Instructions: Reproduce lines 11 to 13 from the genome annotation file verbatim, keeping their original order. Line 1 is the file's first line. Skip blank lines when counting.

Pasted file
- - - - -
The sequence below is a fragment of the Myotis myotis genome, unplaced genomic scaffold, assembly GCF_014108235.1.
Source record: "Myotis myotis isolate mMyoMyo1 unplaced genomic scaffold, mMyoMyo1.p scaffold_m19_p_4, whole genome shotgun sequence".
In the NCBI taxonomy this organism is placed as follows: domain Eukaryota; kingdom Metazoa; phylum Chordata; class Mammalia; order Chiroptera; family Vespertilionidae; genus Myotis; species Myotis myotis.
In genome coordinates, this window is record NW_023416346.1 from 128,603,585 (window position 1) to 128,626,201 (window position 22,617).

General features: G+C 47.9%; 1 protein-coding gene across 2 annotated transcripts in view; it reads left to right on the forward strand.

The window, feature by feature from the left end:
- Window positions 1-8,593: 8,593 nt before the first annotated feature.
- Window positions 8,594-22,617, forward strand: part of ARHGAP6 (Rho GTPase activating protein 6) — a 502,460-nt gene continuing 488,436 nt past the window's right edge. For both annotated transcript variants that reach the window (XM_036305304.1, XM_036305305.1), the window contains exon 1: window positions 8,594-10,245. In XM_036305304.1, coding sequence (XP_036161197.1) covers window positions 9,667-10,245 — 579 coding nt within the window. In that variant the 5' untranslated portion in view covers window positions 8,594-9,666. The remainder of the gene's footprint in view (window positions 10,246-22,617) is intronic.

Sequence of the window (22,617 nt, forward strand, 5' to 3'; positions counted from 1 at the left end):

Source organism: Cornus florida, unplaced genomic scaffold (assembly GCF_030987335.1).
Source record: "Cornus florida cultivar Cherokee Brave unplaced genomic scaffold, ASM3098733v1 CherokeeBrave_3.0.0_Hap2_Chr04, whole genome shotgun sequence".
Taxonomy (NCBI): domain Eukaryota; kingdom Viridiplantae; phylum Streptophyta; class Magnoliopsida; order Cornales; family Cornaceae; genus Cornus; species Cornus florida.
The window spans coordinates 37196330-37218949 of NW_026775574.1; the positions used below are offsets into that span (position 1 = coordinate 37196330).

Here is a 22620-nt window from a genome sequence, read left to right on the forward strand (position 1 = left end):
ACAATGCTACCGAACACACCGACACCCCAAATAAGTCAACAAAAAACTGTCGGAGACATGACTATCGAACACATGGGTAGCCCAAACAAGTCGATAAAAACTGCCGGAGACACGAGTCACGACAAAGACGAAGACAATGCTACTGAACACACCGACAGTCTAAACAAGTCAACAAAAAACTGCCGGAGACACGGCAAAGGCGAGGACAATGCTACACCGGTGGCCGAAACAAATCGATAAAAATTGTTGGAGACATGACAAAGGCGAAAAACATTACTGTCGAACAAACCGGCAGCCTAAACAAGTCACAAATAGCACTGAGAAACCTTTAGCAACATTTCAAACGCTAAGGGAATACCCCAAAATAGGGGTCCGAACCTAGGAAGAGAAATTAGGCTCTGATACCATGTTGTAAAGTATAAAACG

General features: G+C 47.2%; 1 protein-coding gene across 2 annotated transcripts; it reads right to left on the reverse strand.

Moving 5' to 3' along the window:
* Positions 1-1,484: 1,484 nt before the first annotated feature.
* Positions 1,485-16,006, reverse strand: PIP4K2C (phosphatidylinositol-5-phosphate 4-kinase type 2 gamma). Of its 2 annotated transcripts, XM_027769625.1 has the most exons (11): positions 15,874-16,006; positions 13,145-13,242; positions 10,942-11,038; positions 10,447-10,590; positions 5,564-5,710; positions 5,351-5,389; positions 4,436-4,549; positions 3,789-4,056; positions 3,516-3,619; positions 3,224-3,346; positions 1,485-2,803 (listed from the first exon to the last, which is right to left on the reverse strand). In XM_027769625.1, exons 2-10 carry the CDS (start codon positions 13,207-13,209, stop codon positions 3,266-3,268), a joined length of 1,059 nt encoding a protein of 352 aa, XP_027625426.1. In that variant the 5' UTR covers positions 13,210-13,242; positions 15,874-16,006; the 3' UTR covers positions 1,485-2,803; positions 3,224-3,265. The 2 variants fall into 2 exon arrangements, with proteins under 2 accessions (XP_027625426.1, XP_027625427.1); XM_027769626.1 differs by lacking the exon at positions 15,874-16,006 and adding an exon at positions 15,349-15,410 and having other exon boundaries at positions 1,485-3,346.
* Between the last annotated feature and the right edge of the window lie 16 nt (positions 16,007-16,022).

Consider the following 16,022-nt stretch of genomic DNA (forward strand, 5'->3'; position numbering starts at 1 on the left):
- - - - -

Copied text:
Source record: "Cornus florida cultivar Cherokee Brave unplaced genomic scaffold, ASM3098733v1 CherokeeBrave_3.0.0_Hap2_Chr04, whole genome shotgun sequence".
Taxonomy (NCBI): domain Eukaryota; kingdom Viridiplantae; phylum Streptophyta; class Magnoliopsida; order Cornales; family Cornaceae; genus Cornus; species Cornus florida.
The window spans coordinates 37196330-37218949 of NW_026775574.1; the positions used below are offsets into that span (position 1 = coordinate 37196330).